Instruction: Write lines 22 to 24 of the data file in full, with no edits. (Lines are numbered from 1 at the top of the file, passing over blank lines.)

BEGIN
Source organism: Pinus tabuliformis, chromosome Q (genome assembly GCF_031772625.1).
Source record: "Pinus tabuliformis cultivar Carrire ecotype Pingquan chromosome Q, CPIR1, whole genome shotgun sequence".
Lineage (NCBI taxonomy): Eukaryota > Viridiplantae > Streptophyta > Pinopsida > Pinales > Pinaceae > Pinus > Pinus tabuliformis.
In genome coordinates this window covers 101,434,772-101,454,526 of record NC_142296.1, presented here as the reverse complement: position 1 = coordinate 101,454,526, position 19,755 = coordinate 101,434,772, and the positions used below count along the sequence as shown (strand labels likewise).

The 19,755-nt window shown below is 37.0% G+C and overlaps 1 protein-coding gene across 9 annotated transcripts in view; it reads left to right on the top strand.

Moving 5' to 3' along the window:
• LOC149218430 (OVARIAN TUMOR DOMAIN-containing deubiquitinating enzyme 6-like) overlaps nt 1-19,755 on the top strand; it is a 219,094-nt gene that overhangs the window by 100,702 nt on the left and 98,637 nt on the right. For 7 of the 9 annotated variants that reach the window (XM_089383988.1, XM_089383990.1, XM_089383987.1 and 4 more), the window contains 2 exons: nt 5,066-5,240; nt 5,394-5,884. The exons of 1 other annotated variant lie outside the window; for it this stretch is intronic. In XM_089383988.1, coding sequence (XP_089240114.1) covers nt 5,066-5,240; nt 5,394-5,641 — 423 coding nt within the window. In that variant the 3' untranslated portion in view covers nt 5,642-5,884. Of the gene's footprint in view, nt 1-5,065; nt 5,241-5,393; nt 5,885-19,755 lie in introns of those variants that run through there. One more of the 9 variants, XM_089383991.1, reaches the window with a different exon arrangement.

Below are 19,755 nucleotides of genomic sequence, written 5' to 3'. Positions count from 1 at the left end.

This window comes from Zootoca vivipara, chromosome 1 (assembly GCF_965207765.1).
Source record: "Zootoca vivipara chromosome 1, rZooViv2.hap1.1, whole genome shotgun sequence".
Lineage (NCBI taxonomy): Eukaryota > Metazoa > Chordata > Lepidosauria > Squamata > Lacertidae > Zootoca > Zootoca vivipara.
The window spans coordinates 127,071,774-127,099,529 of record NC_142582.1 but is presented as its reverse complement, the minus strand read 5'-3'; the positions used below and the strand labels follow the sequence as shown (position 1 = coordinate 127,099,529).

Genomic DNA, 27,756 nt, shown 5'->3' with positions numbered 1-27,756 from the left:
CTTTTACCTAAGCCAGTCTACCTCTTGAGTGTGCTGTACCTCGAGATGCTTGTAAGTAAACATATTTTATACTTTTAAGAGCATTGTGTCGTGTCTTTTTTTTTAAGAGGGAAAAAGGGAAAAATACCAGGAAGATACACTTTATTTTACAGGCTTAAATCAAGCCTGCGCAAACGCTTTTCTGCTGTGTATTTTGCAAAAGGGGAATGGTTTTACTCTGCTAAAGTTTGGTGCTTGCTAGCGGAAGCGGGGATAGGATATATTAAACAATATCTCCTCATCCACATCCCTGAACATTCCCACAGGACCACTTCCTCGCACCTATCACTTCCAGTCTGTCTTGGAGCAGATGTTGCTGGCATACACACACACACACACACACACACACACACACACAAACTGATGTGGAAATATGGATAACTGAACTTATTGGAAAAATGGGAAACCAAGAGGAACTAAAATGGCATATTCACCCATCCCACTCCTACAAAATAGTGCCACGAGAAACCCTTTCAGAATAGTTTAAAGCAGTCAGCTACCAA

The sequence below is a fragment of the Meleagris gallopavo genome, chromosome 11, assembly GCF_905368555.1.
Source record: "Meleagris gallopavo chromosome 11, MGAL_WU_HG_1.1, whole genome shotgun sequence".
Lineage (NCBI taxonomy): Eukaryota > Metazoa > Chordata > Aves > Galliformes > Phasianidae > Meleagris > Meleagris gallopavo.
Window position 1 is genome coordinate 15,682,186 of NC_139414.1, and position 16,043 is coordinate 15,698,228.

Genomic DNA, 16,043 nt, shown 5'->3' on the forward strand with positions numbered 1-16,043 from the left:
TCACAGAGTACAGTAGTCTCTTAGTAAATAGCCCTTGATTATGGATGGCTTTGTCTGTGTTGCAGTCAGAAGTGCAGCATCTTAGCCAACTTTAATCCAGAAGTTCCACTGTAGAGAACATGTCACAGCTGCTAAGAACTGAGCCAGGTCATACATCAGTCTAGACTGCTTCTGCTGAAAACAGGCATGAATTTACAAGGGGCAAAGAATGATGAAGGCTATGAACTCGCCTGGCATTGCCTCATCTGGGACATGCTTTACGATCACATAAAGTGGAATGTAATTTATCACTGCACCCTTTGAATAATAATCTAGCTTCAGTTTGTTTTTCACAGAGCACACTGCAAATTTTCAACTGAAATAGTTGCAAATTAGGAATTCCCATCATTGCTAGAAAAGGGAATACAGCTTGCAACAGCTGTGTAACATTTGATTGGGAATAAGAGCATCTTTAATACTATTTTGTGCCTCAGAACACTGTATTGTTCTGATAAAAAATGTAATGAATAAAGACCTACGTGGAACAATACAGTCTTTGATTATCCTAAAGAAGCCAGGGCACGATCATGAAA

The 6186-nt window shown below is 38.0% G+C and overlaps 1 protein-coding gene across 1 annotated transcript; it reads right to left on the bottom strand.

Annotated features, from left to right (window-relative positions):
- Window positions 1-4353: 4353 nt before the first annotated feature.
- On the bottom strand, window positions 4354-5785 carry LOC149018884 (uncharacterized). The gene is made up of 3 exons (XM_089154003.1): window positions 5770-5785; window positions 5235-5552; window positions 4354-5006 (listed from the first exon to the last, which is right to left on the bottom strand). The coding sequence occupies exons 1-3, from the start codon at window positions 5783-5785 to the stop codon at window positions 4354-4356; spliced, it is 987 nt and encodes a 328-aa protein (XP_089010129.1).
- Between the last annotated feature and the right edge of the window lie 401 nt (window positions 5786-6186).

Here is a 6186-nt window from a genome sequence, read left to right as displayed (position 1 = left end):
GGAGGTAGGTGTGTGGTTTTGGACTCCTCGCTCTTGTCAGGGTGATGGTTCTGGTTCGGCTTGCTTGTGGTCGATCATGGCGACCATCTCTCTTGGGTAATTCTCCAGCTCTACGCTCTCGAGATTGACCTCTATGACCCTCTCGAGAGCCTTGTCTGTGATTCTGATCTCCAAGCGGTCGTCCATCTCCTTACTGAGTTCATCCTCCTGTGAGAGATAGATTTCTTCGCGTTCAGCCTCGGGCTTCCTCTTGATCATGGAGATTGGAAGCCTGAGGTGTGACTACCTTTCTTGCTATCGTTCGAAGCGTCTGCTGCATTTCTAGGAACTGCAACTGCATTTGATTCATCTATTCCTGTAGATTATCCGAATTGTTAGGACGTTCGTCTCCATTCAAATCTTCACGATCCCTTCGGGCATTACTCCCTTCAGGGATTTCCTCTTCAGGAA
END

Annotated features, from left to right (window-relative positions):
- Window positions 1-4353: 4353 nt before the first annotated feature.
- On the bottom strand, window positions 4354-5785 carry LOC149018884 (uncharacterized). The gene is made up of 3 exons (XM_089154003.1): window positions 5770-5785; window positions 5235-5552; window positions 4354-5006 (listed from the first exon to the last, which is right to left on the bottom strand). The coding sequence occupies exons 1-3, from the start codon at window positions 5783-5785 to the stop codon at window positions 4354-4356; spliced, it is 987 nt and encodes a 328-aa protein (XP_089010129.1).